Finding Support for Low Self-Esteem
Someone commented on a recent blog post about asking for help with low self-esteem and said they could not find support from their friends and family. So today, I will share three resources that helped support me in times when my self-esteem was low.
Friends, Family, and Support for Low Self-Esteem
One issue that stems from my poor self-esteem is hiding my struggles from the people I love. I do not like telling my mother and daughter that I am not doing well. My mom gets upset when I struggle, and I still want to protect my daughter, even though she's an adult.
I once had a dear friend who I leaned on too often for mental health support. I lost her friendship because she had to protect herself. As recently as last week, I asked someone I consider to be a close friend if I can call her in an emergency, and the answer was basically, "No." This can discourage someone with low self-esteem from sharing with anyone.
Everyone needs help sometimes, and that is nothing to be ashamed of. So, where can you go for support when you cannot rely on friends and family?
3 Ways to Get Support for Low Self-Esteem
Poor self-esteem might not be the reason you need help, but this can make it harder to ask for help, which makes it part of the problem. I live alone, far from my loved ones, and I have chronic physical and mental health issues. Here is how I have been finding support for myself when problems occur that I cannot handle on my own.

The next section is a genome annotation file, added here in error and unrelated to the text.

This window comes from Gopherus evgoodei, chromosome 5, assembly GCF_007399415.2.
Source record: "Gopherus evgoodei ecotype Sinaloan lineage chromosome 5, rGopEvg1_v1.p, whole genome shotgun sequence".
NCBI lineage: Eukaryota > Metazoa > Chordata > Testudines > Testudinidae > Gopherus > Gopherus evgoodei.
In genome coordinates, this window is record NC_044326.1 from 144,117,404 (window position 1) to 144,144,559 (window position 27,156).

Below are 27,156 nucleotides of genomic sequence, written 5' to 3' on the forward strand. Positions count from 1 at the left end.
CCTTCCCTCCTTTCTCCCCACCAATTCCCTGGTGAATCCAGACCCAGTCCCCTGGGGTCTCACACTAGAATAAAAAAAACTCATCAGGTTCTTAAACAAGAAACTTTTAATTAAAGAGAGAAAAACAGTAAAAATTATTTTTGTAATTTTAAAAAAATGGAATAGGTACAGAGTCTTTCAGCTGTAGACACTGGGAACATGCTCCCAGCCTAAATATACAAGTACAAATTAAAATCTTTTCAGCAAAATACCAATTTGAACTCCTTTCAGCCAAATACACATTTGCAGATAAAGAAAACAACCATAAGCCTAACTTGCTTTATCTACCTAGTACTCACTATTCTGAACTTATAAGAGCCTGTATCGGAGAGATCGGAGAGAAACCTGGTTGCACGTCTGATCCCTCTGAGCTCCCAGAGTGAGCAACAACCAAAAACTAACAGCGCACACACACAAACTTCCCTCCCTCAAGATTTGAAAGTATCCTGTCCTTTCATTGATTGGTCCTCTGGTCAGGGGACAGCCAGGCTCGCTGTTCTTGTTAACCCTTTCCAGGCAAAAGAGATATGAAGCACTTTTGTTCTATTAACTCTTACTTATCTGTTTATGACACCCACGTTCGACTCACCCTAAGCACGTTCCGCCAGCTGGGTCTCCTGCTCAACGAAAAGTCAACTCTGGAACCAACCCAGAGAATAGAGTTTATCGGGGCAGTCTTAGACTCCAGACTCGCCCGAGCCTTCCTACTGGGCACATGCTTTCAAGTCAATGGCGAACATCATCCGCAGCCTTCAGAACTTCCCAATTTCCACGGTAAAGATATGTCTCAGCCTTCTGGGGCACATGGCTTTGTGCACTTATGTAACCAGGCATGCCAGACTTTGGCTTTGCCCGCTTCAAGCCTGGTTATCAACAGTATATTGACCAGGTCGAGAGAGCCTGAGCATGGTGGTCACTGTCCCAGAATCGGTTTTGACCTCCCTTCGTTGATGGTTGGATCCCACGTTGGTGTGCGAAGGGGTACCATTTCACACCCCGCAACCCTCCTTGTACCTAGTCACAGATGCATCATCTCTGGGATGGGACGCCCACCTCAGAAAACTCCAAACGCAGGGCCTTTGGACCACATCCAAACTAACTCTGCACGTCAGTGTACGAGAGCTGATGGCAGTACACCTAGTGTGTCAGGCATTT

- Therapists are a valuable addition to your health team. I have been going to therapy on and off since my early 20s. I do not go regularly, but knowing there is someone I can trust when I need support is important. Part of a therapist's job is to offer support, and therapy does not have to function as it did generations ago when you had to spend years unpacking your childhood before you found answers. A therapist can help you develop a plan to combat your problems without judging or becoming emotionally involved. If you have medical insurance, call to find out what your coverage is for mental health visits. If not, search online for the most affordable option you can find.
- Churches and other community groups are everywhere. I am not a member of any organized religious group, but when I was lonely from the pandemic lockdown, I found that the local Unitarian Universalist Fellowship has a free group that meets on Zoom for women over 55 who live alone, and even non-members could join. Those women became my weekly support group, and from there, I also became involved in the choir, which brings me joy and lifts my spirit. Look in the local papers and community websites to find calendar listings for a group that suits your needs. You can also inquire if the pastor or spiritual leader offers counseling.
- Journaling makes you your own best friend. I write almost daily for my coaching practice website, and I do it because I want to share transparently with my clients or potential clients. I write about the struggles I face and the plans I make to overcome them. Explaining how I cope can give others motivation and hope, but writing also brings me clarity and helps me to move past the obstacles in my path. Sometimes I just talk to my cats, which helps too, but I like to write it out, so I can return and review it later if similar issues occur.
Finding Support Helps Build Self-Esteem
If you are overwhelmed and feel like you can't pull yourself up, try the three options above to find someone willing to stand in your corner to help clear your mind and see a way forward. With one step at a time, you can free yourself from whatever problem you are in, and you do not have to do it alone.
Have you found support for low self-esteem in an unlikely place? Share your experience in the comments, as this might be the kind of help someone else is looking for today.
Kaley, J. (2021, February 3). Finding Support for Low Self-Esteem, HealthyPlace. Retrieved on 2021, November 30 from https://www.healthyplace.com/blogs/buildingselfesteem/2021/2/finding-support-for-low-self-esteem